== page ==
LCC hikes tuition, assesses parking fee
Lansing Community College plans to raise the cost of tuition by 2.4 percent this fall, and also assess a mandatory parking fee for all students.
The tuition increase is equivalent to $2 per billing hour for students, according to Lisa Webb Sharpe, LCC’s senior vice president for finance, administration and advancement.
The Board of Trustees passed a $124.6 million budget June 16, and the tuition increase and parking fees were major points in the budget.
LCC will charge every student a new $5-per-billing-hour parking fee, which will allow them to park in the college’s lots and ramps with no additional charge.
Students who don’t drive to LCC will also be charged this additional fee, but in the long run it will actually be saving students money, Webb Sharpe said.
Webb Sharpe said the new parking fee will give students more opportunities.
“It will allow students to feel free to stay on campus, to meet with faculty, meet with advisers, meet with fellow students, make stronger connections without worrying about how much money is in the parking meters,” Webb Sharpe said.
“The main thing is that we want students to feel more comfortable on campus, instead of constantly worrying about how much money is in their parking meter they won’t have to because it’s included.”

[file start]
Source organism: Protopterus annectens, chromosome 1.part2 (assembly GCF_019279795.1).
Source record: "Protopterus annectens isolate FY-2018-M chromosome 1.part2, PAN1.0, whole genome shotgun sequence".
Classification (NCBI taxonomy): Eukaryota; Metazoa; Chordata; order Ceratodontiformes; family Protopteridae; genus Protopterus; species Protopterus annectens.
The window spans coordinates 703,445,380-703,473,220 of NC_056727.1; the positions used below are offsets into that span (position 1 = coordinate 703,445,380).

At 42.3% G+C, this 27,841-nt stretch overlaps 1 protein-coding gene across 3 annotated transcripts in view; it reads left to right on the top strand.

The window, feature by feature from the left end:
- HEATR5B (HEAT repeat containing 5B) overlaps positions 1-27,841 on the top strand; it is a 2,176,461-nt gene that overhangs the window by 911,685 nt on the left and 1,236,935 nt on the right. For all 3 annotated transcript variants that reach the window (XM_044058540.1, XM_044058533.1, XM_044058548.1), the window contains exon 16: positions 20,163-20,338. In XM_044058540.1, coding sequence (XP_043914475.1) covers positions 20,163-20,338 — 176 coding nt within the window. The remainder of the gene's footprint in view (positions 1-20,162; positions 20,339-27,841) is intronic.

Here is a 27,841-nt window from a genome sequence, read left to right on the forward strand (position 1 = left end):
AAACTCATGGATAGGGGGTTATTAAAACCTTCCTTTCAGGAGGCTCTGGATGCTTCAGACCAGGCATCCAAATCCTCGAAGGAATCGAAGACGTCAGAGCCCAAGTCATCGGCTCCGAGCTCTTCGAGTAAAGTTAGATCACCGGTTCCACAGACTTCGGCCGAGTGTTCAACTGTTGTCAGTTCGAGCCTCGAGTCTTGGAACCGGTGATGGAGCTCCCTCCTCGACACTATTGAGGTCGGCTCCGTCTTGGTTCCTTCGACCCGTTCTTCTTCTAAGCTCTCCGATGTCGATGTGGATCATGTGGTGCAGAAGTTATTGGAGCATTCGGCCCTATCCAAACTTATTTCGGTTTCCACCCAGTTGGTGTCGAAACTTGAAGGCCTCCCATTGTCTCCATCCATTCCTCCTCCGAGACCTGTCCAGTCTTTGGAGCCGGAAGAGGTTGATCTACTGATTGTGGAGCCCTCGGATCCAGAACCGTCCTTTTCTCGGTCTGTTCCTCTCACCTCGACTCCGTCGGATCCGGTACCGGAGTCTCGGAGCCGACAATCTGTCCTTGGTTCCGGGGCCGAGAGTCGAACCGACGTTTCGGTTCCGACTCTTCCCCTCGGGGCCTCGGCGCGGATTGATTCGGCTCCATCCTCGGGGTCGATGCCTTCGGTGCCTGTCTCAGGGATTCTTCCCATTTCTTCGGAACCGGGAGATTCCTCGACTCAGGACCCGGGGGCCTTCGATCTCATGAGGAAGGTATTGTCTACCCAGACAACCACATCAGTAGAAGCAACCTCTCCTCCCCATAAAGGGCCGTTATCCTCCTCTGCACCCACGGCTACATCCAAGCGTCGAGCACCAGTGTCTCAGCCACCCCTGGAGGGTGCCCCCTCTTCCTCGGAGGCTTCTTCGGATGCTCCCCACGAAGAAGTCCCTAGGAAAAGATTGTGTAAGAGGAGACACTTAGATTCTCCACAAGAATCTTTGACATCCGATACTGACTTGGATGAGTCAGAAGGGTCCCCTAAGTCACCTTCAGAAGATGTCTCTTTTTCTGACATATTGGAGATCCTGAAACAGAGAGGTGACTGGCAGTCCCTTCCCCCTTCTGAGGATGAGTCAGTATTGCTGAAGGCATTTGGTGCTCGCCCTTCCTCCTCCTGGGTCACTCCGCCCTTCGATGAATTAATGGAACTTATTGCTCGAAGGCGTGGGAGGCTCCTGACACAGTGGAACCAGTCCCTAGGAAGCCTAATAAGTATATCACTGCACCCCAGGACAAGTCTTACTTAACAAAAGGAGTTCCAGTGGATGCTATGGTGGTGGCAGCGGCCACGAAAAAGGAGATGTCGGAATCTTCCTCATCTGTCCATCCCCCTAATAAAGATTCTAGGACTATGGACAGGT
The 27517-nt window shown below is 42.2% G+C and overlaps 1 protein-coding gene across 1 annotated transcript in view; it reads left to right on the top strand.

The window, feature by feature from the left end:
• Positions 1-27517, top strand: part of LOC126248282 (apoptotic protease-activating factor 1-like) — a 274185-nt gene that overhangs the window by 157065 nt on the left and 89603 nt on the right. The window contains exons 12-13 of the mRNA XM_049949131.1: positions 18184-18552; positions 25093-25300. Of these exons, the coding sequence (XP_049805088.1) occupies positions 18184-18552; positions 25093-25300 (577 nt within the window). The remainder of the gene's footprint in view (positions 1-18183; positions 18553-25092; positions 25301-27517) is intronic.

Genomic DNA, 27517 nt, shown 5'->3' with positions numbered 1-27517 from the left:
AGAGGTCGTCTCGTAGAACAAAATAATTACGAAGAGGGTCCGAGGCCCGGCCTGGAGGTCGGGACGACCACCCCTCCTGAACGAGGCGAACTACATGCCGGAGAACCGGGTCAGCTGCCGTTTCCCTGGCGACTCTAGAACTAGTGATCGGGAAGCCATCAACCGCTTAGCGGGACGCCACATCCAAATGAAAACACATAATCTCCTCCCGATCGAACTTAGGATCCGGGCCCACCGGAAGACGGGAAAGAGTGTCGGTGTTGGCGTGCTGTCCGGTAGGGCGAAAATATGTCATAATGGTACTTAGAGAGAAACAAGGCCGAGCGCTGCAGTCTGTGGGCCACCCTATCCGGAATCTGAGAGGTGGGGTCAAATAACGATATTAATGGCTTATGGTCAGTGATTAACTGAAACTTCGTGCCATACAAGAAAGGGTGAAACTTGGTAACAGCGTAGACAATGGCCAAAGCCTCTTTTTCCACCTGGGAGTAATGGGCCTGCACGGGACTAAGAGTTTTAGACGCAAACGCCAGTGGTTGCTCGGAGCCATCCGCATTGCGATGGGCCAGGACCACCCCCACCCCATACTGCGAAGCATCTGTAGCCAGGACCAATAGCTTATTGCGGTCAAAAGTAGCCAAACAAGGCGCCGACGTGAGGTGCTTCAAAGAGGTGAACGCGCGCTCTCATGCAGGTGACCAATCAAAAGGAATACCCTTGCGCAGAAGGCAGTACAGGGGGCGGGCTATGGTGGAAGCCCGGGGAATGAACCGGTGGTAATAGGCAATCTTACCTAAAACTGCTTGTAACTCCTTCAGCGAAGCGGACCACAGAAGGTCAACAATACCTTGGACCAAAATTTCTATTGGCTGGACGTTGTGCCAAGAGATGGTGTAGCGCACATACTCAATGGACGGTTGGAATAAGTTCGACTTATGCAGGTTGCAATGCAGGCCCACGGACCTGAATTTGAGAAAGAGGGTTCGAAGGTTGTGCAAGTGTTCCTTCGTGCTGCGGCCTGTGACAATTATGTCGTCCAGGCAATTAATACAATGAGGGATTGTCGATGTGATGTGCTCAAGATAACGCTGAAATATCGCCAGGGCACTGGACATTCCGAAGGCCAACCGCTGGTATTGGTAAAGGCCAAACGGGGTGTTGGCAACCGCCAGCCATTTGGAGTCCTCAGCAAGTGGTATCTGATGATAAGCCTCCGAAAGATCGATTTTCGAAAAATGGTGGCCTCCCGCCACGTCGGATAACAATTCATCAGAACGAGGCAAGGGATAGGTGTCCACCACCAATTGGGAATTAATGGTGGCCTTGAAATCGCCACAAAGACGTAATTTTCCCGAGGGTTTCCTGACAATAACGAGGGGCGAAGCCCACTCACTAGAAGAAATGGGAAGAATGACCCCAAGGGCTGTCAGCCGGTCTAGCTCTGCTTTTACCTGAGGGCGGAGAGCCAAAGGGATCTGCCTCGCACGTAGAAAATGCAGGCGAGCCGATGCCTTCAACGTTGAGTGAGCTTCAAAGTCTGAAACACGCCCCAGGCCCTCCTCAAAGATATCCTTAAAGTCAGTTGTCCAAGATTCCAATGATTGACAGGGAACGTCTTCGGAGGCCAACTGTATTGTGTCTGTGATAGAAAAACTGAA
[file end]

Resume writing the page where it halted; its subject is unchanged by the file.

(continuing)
According to Webb Sharpe, the new budget takes into consideration the declines in enrollment in all community colleges.
“I’m very proud to say that even with the increase in tuition, LCC is still number two in lowest costing community colleges in Michigan,” Webb Sharpe said.
Engineering student Felix Guden said he sees some hope in the changes but does not agree a tuition increase is the way to go.
“I’m sure raising tuition will pay off in the long run and will be good for their budget, I just wish it was good for my budget too,” Guden said. “I don’t even drive; I shouldn’t have to pay more tuition to park.”
LCC student Nick Sagolla said he thinks this change will be good for everyone.
“I think there are more positive effects of increased tuition,” Sagolla said. “It will allow the college to be able to afford new supplies and renovate facilities. The increased tuition could be used to pay teachers a higher salary.”